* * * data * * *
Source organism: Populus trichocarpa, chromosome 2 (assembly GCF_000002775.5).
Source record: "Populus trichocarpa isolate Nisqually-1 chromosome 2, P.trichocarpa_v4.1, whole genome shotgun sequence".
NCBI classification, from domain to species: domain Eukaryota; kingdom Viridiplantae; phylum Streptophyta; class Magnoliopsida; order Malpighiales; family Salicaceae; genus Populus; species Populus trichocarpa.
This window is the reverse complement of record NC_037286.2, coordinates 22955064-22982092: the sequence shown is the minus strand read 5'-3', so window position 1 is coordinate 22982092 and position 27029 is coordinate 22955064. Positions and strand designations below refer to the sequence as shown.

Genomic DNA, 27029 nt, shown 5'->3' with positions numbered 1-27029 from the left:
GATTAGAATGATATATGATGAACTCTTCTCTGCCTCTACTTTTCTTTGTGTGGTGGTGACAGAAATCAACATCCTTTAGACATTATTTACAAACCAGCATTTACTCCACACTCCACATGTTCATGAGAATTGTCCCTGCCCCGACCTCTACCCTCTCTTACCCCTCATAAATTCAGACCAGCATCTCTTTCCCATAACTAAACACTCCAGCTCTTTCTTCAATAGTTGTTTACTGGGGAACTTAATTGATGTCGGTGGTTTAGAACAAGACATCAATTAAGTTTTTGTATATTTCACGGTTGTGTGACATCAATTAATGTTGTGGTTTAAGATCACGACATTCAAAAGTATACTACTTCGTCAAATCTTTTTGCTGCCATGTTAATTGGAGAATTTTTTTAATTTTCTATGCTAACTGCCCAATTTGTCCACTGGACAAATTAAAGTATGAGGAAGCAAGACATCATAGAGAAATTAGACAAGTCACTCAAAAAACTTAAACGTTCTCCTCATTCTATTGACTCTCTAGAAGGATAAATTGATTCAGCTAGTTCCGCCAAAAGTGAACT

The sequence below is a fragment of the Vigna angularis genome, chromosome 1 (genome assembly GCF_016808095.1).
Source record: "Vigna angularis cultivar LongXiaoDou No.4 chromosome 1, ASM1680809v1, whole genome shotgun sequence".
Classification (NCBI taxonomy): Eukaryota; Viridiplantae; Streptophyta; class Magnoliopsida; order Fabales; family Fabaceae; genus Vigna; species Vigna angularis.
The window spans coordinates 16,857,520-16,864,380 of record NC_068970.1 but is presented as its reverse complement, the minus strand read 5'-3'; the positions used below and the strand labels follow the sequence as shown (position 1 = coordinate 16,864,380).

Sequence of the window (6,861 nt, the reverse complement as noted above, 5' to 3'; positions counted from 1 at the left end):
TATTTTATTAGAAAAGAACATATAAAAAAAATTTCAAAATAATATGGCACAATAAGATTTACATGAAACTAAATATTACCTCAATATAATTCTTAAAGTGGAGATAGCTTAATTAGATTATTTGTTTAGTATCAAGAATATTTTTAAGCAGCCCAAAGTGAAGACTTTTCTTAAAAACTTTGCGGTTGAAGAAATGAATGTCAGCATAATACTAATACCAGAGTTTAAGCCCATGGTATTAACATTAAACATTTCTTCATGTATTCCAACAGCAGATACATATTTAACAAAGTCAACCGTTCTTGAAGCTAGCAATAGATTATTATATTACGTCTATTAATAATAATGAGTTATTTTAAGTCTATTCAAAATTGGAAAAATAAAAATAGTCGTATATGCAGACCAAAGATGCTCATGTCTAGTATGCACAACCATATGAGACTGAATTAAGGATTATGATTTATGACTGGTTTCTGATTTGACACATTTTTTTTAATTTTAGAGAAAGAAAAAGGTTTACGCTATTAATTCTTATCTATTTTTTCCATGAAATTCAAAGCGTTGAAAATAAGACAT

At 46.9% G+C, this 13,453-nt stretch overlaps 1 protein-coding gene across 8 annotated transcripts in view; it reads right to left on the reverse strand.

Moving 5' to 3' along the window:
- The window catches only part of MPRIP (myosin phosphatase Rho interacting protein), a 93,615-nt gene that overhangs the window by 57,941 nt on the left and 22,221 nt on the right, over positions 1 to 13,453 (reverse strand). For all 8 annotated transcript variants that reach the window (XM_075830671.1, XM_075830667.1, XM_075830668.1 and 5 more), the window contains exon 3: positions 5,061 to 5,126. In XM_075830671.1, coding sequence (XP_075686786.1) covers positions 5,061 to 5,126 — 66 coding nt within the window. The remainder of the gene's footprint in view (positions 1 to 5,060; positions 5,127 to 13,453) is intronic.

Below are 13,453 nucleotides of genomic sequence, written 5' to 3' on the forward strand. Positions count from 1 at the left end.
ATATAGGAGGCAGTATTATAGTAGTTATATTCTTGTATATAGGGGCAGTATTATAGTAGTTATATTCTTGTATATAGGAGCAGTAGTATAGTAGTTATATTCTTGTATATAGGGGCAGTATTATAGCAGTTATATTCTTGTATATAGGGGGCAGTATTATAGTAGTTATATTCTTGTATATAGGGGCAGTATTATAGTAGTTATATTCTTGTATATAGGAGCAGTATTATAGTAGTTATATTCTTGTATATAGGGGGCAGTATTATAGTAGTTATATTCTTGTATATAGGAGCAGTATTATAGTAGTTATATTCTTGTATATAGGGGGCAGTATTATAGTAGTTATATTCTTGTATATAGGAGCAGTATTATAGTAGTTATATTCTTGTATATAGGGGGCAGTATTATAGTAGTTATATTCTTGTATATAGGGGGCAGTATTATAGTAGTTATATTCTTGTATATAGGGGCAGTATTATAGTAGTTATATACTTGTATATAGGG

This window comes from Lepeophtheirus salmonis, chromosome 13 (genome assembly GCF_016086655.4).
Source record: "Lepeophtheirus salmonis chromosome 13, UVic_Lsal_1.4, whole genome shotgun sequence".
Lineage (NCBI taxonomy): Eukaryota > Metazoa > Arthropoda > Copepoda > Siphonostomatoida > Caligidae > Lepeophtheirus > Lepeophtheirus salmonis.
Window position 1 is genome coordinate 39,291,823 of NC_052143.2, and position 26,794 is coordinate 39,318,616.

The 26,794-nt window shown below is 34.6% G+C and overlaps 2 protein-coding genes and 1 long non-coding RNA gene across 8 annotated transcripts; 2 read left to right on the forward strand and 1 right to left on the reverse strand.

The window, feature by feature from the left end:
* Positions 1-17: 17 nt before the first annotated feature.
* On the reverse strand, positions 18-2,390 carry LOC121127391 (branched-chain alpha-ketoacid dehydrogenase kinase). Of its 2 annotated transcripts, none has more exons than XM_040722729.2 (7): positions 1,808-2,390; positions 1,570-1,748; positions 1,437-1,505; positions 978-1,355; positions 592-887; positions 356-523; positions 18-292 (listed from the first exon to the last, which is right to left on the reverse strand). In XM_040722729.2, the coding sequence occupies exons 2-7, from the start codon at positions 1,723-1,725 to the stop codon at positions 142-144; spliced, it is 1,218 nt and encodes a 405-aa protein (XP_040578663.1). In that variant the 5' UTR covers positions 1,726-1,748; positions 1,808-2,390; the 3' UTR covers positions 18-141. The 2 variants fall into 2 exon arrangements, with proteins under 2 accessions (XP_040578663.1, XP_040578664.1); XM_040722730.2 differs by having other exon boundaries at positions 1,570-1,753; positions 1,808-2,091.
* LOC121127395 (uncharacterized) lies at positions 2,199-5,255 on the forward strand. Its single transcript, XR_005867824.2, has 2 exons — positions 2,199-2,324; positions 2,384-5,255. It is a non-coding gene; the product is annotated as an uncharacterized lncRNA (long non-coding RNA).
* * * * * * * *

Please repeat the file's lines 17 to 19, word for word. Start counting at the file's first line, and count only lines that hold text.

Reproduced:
ATATAGGAGGCAGTATTATAGTAGTTATATTCTTGTATATAGGGGCAGTATTATAGTAGTTATATTCTTGTATATAGGAGCAGTAGTATAGTAGTTATATTCTTGTATATAGGGGCAGTATTATAGCAGTTATATTCTTGTATATAGGGGGCAGTATTATAGTAGTTATATTCTTGTATATAGGGGCAGTATTATAGTAGTTATATTCTTGTATATAGGAGCAGTATTATAGTAGTTATATTCTTGTATATAGGGGGCAGTATTATAGTAGTTATATTCTTGTATATAGGAGCAGTATTATAGTAGTTATATTCTTGTATATAGGGGGCAGTATTATAGTAGTTATATTCTTGTATATAGGAGCAGTATTATAGTAGTTATATTCTTGTATATAGGGGGCAGTATTATAGTAGTTATATTCTTGTATATAGGGGGCAGTATTATAGTAGTTATATTCTTGTATATAGGGGCAGTATTATAGTAGTTATATACTTGTATATAGGG

This window comes from Lepeophtheirus salmonis, chromosome 13 (genome assembly GCF_016086655.4).
Source record: "Lepeophtheirus salmonis chromosome 13, UVic_Lsal_1.4, whole genome shotgun sequence".